The project is also a webcomic that began in January of 2013 and is released online for free every Monday and Wednesday. The story centers on a girl who can literally feel the agony, desperation, and pain that real-life bullies cause others. As an empathic soul, the child decides to do something about the problem. I won’t give away anymore of the narrative, as it has twists and turns and a few surprises I’d like readers to discover on their own.

    Because we are all parents, and because we will likely have to deal with bullying in some context during our children’s lives, I hope you’ll find it worthy to donate to the vision of The Bully’s Bully to help me compile the comics into a paper-bound book. This story has the potential to help children and parents alike and to approach this wearying subject in positive, original, and productive ways.

    *To support this Kickstarter visit:
    http://www.kickstarter.com/projects/1531461998/the-bullys-bully-a-graphic-novel

     

    Finally, Gaming for Austenites: Ever, Jane

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    To date, the traditional gaming industry hasn’t done a fantastic job of gearing games to women, and there’s still plenty of unwelcome harassment for those of us who enter virtual online worlds and reveal that we don’t have penises. There are days when I’m not sure I can call myself a “gamer,” because I’m not a member of the boys’ club that dominates gaming, and because I am not interested in venturing into the world of multiplayer as it stands today.

    But how do you create a game that’s fun for women without being patronizing? Well, there’s a Kickstarter project out there that has my inner girly girl squeeing in delight. The possibility of entering an immersive online universe designed with people like me in mind is an awesome one. Enter Ever, Jane: The Virtual World of Jane Austen.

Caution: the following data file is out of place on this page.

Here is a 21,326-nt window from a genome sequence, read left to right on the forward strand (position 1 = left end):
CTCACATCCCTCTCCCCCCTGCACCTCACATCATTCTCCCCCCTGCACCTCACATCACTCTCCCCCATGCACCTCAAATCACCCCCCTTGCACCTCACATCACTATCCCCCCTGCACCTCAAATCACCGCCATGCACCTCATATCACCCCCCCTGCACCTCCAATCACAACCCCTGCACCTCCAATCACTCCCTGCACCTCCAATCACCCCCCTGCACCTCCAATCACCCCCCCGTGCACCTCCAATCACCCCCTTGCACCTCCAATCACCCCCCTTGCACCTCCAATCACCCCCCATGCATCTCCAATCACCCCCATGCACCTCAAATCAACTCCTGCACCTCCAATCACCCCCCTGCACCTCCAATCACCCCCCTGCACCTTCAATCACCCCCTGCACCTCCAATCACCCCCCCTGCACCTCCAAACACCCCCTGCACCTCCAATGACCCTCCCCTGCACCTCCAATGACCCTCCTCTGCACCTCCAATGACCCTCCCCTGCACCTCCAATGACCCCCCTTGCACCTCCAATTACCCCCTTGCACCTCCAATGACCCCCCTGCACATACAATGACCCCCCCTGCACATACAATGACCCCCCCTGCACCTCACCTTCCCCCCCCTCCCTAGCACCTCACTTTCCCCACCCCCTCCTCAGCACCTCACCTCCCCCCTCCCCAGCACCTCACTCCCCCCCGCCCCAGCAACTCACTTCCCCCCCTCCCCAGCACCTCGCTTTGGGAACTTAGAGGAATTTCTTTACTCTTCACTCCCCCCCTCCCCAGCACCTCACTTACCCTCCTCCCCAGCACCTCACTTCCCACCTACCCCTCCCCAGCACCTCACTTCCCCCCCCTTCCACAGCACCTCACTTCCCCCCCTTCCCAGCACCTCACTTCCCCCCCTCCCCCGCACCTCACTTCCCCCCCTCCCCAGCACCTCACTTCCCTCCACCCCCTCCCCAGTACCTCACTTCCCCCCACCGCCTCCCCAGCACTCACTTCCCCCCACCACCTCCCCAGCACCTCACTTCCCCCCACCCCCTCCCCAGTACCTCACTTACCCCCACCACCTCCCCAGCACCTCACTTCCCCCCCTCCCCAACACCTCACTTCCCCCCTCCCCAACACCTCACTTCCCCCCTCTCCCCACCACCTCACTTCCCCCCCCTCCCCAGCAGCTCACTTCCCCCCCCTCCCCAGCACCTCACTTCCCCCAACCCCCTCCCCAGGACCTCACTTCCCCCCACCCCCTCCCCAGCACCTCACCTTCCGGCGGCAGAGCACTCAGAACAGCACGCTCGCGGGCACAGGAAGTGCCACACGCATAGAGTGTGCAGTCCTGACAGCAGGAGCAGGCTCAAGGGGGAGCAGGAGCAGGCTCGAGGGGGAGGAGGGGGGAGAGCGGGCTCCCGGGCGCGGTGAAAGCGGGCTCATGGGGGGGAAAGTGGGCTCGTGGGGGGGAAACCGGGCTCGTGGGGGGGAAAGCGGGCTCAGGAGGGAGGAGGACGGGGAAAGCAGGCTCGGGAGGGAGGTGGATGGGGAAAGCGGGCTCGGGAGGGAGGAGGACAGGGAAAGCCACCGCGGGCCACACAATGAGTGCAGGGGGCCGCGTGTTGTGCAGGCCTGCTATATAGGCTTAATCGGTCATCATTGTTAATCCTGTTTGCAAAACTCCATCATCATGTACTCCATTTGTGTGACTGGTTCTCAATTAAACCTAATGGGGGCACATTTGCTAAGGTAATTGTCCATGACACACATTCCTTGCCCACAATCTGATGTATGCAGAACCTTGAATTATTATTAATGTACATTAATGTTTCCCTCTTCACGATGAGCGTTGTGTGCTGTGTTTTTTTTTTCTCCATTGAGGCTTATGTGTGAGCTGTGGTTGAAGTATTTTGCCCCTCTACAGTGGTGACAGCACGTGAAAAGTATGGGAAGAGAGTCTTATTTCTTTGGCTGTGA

There have been other times when my fondness for Jane Austen has found vent in geeky media, such as the time our heroes in British scifi TV’s “Red Dwarf” took their destructive tendencies to Jane Austen World, or that series of Austen/supernatural creature mashups by Quirk Books (my favorite was Sense and Sensibility and Sea Monsters, for its steampunk vibe). But this! A role-playing MMO with elements of strategy, featuring balls and Regency clothing and manners and gossip and dancing mini-games? I think I’m in love.

    So, I’m going to expound on Jane Austen for a moment, because I think she’s a bit misunderstood by the masses. We tend to view her as a period romance writer, who is famous because she happened to create interesting people in her comedies of manners. But that isn’t at all what she’s about. I don’t like romance as a genre, but I do read and re-read Austen and all her imitators hoping for someone who can replicate not the sentimentality (which is easy and can be done by any monkey pounding away on a typewriter), but Austen’s wit and characterization. Actually, Jane Austen’s books are all about strategy. The maneuvering involved in surviving Regency society with your reputation, your status, your sanity, your family, and your temper intact, all while trying to get the guy, is what Austen’s books truly excel at portraying. And this type of strategy is extremely conducive to intricate and unflinching gameplay. I’m not the only one who thinks so.